Fire & Ice event weathers cold in downtown Marietta
MARIETTA — Ice was plentiful but fire was hard to find during the Marietta Main Street First Fridays event downtown, with the January theme being Fire & Ice.
The streets weren’t crowded, but dozens of people swathed in heavy coats, gloves and hats shuffled from one shop to another on Friday, admiring the ice sculpture artistry of Tyson Whistler.
Whistler, his words clouded by frost as he worked outside the Twisted Sisters Boutique on Front Street while daylight began to fade, said his project, involving the creation of eight sculptures each about the size of a large suitcase, started at Thanksgiving when he began creating the large blocks of ice using the freezer room at the Lafayette Hotel.
Creating each carving takes several hours, and he saved one as a sort of performance art for Friday night after he and Twisted Sisters co-owner Debbie Cline delivered the other seven to their locations around downtown.
“I think this one will be an angel fish, with some conches and pearls,” he said, firing up a drill.
Inside Twisted Sisters, Debbie Evans, 60, and her husband Rick looked at the merchandise and strolled around the shop, getting warm. It was the Parkersburg couple’s first First Fridays experience.
“We were just tired of being inside, and this sounded like something cool to do,” she said. “These ice sculptures are beautiful.” The two headed out the door toward their next stop, Top Drawer, “before we get too warm,” she said.
At 6 p.m., the temperature was 13 degrees.
The sculpture locations were Twisted Sisters, Top Drawer Furniture and Design, The Cook’s Shop, National Fenton Glass Society, Baker & Baker Jewelers, Peoples Bank Theatre, The Gallery and Riverside Artists Gallery.
At the National Fenton Glass Society office, a large translucent bird perched outside the front display window. Millie Coty, who does education for the society, said the design was based on an original work by Bill Fenton, called “The Happiness Bird.”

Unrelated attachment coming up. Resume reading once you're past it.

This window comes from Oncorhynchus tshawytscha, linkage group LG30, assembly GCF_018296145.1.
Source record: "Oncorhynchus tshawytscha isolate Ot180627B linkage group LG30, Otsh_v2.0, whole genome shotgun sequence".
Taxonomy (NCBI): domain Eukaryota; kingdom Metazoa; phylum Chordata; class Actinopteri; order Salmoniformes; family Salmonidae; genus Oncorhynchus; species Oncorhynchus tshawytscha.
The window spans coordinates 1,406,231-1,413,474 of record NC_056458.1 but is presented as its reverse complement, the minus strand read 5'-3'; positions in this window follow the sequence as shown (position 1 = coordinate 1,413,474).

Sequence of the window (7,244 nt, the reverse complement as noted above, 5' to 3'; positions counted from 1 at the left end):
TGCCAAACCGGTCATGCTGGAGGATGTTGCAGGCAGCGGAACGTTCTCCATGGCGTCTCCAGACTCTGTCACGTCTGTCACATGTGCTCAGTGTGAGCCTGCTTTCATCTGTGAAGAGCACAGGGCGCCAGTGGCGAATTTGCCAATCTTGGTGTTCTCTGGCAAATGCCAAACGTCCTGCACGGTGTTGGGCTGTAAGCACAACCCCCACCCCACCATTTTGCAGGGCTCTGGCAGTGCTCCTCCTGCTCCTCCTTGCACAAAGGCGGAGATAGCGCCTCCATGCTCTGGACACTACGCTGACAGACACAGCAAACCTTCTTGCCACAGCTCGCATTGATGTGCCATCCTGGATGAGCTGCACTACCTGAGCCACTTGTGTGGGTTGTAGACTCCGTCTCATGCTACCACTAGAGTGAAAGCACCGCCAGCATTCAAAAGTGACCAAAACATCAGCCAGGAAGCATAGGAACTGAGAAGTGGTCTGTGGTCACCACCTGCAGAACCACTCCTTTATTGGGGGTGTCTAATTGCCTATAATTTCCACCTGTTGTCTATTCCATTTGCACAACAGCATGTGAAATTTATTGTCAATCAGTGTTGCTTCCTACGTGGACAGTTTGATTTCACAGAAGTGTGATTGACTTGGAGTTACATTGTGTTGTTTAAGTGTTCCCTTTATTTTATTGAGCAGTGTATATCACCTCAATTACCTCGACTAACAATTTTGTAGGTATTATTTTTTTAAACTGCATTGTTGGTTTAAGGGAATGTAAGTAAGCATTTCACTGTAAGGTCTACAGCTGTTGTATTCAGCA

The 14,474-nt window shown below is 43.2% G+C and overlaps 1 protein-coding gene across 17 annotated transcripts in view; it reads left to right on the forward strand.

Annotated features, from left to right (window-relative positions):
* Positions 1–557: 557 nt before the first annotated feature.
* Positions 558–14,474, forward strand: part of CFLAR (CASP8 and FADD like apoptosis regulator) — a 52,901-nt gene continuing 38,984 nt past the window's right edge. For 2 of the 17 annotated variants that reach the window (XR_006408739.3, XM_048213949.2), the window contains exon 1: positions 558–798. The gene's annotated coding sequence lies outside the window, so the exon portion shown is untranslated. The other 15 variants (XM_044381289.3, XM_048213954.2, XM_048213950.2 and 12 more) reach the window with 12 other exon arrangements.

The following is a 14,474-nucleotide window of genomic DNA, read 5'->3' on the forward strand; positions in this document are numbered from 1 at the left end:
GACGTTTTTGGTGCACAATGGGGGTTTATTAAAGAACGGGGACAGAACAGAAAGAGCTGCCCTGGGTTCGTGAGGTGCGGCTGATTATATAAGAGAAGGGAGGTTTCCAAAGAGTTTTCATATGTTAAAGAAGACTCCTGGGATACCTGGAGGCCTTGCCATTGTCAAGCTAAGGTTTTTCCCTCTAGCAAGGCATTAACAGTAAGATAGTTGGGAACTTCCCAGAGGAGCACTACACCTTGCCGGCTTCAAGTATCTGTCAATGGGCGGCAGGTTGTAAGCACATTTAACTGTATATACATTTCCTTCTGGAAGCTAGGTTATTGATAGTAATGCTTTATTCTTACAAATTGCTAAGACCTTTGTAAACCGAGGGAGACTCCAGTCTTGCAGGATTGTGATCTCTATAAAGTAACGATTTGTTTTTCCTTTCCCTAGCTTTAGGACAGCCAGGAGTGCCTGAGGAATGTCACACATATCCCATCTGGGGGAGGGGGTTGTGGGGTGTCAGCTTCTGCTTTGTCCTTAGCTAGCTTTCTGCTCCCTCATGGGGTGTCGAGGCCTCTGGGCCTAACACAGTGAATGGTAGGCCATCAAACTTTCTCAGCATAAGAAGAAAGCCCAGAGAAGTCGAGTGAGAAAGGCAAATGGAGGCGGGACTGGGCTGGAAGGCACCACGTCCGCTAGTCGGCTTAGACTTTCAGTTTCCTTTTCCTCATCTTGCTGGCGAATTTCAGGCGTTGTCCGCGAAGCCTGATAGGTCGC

Inside the office, four society members sat in the back keeping warm and discussing glass. Coty said no one from the public had entered the office but she had seen many stop to look at the sculpture.
Outside The Cook’s Shop stood a contradiction, a stove made of ice. Kim Horn took off her gloves momentarily to snap a photo with her phone. Horn, with Shania Hardie and Lowell Horn, had come in from Beverly to take in the event.
“Our first stop was Jeremiah’s, and we’ll look at the sculptures, do some shopping, then probably get something to eat,” she said.
Across the street, inside Twisted Sisters, Jena Blair was preparing to start the fire element of Fire & Ice.
Igniting a propane torch at her work table, she began melting a glass wand, making beads for jewelry. Blair said she was once in charge of bead design at the Fenton Glass Works.
“I’ve know Becky and Debbie (Cline, of Twisted Sisters) for a long time, and I’ve done First Fridays for ages,” she said. “I love being a part of this.”
It was the second Fire & Ice themed First Fridays event. The one in 2016 included a fire performance art group, Burning Dawn, who were scheduled to appear again this year but had to cancel at the last moment.
The sculptures will remain on display at the businesses “until they melt,” Debbie Cline at Twisted Sisters said. “They’re probably good through Sunday, but I imagine Monday we’ll start to lose them.”